I’m sorry, U.S. Mission China

As you probably know, we are in the middle of an outbreak of a novel strain of the coronavirus. It’s causing panic in many parts of the world, and mandatorily up-rooting everyone at U.S. Mission China who is under the age of 21. Hundreds of children and parents (but just one parent from each family, since the other probably has to stay behind and continue working, with the exception of the Wuhan consulate which evacuated fully), and other people from the Mission, are going back to the US, not knowing if/when they’ll get to go back and hoping that their spouse and friends stay safe.

Almost everyone in the State Department fears that their post will go on departure status. Departures, whether authorized (you can leave) or ordered (you have to leave), can happen for many reasons, including terrorism, political unrest, violence, natural disasters, and disease outbreaks, among others.  The fear is just: departures are no fun. The uncertainty, figuring out how/if you can take your pet, the sudden change, the general confusion, the threat on your safety/life, the worry; it fucking sucks.

I feel for the Mission China families. Seeing their pain on social media reminds me of my own and brings back a lot of really miserable memories. Fleeing a country that had become home, leaving behind everything and everyone precious to you, travelling for 24+ hours alone with a 10-month old, and trying to find a new normal isn’t easy.

When we evacuated from Dhaka, I didn’t write very much about it because it was so awful. I’ll never forget nearly bursting into tears when our flight landed at O’Hare and the pilot said, “Welcome to the United States of America.” I felt like a huge weight had been lifted from my shoulders. No one here was going to try to kill me.

Little did I know how hard the ensuing nine months would be. That sounds melodramatic, but it was truly the worst time of my life.

Sure, there were some bright spots. It was nice spending time with family and watching M bond with his grandparents. We saw Nate several times and that was always wonderful. I reconnected with some old friends and shopped at Target a lot. Like, A LOT.

But, for the most part, it was horrible. I felt so alone. I had not only completely overestimated my ability to make friends, but also how receptive people in a small town in middle America would be to an outsider like myself. I tried to make friends, but, for the most-part, nothing stuck.

About five months into our departure, my mom moved to a lovely town on Lake Michigan. Once we started spending most of our time with her, I finally started to feel like myself again (although, still, no friends) and I could see the light at the end of the tunnel.

We facetimed with Nate every day. Whenever he didn’t respond, I immediately started worrying. Nothing bad happened in Dhaka after we left, thankfully, but that’s also enormously frustrating.  No one can see the future, but the fact that we would have been safe had we stayed still bugs me.

Hopefully we’ll never have to do another departure again. I’m glad that chapter of our lives is finished. But we always plan for the worst, and hope for the best.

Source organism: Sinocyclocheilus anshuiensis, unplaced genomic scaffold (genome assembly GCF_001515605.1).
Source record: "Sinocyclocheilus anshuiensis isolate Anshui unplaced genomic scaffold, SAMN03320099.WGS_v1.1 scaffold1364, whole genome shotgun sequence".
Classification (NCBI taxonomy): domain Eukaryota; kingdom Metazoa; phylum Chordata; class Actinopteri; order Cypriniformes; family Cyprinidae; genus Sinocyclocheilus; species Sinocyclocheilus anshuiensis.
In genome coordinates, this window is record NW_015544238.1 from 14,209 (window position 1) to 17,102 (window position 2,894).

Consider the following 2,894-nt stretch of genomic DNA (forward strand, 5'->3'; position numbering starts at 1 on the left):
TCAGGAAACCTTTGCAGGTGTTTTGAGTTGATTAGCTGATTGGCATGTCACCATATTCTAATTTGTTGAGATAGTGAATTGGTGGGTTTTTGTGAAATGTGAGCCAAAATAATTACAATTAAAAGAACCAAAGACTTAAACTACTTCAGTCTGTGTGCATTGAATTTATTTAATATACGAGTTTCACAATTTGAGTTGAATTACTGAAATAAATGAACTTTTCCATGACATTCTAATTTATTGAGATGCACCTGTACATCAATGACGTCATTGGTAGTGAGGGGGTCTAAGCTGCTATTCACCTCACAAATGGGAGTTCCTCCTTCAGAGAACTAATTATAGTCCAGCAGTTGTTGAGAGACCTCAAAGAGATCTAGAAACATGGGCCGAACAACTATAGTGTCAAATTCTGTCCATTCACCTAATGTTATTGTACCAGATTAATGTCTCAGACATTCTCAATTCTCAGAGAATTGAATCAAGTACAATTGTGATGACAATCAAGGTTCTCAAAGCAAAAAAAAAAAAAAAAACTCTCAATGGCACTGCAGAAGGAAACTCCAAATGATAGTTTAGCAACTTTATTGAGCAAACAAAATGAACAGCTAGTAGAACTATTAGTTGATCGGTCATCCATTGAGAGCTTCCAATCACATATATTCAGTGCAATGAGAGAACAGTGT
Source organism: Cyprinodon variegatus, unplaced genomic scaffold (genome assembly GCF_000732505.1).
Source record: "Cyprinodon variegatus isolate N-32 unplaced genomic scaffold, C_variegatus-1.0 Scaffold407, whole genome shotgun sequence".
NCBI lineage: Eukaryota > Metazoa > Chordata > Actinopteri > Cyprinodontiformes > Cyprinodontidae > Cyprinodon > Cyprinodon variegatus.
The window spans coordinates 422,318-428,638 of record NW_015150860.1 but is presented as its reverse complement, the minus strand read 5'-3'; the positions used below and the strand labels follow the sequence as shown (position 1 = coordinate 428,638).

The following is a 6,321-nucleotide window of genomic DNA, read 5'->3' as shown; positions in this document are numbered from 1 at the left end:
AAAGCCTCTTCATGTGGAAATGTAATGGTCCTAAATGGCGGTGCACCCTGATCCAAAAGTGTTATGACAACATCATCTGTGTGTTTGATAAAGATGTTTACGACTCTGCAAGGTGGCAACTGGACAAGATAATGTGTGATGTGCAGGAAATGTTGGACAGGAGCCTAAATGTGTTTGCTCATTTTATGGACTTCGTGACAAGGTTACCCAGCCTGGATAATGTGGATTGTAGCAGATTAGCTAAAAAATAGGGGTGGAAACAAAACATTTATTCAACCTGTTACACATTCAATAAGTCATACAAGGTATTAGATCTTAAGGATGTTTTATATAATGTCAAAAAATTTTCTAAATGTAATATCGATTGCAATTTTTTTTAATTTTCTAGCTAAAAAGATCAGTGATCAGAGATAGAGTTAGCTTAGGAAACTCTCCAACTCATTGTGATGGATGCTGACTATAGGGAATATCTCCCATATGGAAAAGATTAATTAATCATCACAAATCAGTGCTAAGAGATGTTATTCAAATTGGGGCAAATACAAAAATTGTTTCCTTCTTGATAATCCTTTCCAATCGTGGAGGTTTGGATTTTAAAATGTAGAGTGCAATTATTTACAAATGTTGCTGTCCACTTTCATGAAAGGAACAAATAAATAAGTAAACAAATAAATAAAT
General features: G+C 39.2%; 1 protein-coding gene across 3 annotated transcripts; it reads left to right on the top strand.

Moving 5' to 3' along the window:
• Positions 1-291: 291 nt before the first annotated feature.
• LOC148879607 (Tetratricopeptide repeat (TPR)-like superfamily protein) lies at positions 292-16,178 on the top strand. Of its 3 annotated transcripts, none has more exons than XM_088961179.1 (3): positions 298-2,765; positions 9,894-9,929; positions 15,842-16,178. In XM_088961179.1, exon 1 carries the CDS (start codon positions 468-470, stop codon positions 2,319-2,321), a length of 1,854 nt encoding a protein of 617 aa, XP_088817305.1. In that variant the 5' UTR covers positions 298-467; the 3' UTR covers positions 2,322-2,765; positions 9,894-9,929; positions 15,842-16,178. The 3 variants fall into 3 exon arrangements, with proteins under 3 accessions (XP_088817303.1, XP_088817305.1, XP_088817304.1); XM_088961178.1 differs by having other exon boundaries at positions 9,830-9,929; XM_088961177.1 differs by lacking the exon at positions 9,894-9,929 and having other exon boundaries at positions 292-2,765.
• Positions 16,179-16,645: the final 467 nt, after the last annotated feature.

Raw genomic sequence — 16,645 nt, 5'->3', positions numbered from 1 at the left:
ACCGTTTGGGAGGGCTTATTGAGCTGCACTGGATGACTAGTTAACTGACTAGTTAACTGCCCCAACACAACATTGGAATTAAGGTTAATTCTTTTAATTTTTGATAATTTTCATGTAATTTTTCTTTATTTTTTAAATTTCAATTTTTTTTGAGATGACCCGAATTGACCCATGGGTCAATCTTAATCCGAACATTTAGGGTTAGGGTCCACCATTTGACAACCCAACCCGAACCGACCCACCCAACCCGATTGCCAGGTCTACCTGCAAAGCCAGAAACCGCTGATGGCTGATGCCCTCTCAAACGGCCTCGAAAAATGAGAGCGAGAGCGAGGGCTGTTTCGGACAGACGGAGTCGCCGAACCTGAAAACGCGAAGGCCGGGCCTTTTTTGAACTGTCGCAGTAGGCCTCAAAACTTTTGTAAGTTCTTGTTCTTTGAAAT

180 days later

When a post goes into departure status, whether it’s authorized or ordered, the departure can only last for 180 days.  After those 180 days are up, things either go back to how they were and everyone goes back, or post becomes some kind of unaccompanied.  In the case of Dhaka, it’s now partially accompanied with working EFMs only.

So, we aren’t going back.

M is doing fine, thriving, actually; I’m muddling through.

We saw Nate for 19 days in December over Christmas and it was amazing.  M immediately recognized him, probably due to FaceTime. We spent a magical 10 days in Paris and then celebrated Christmas with our families here in the good ole snowy Midwest. The time went by way too quickly and even though Nate only left in the end of December, it feels like so much more than that.

Hopefully the next three months will go by as quickly as December did.  Hey, it’s almost the end of January already!  Hurray for that. I’ll keep drowning my sorrows in wine and venison bacon (seriously, I just ate 4 pieces), and M will keep touching my iPhone screen and saying “Dada.”

Eventually this shit will all be over and we’ll be a complete family again.

Authorized Departure

This is a blog about life in the Foreign Service and to gloss over the bad parts would be unfair.  Yes, there are parties, nannies, and amazing friends, but there’s also terrorism, sheltering in place, and unexpected separation.

M and I are back in the U.S.  The State Department authorized the departure of EFMs from Dhaka shortly after the terrorist attack at Holey Bakery. We left in July, and who knows if we’ll get to go back to Dhaka. I really hope so, but frankly I’ll be surprised if we set foot in the apartment we worked so hard to make our home ever again.

It’s been nice to spend this time with family and to watch M learn to love our families so intensely.  Plus he’s getting to eat corn on the cob, rip up brightly colored fall leaves, play in the Great Lakes, go camping, and do other fun stuff.

We FaceTime with Nate and Athena every day, but this separation is taking a toll on everyone.  It fucking sucks. There’s not really much else to say about it.

So I’ll finish with a word to the wise: no matter how hot the climate of your next post, make sure you take your winter clothes because you never know what could happen.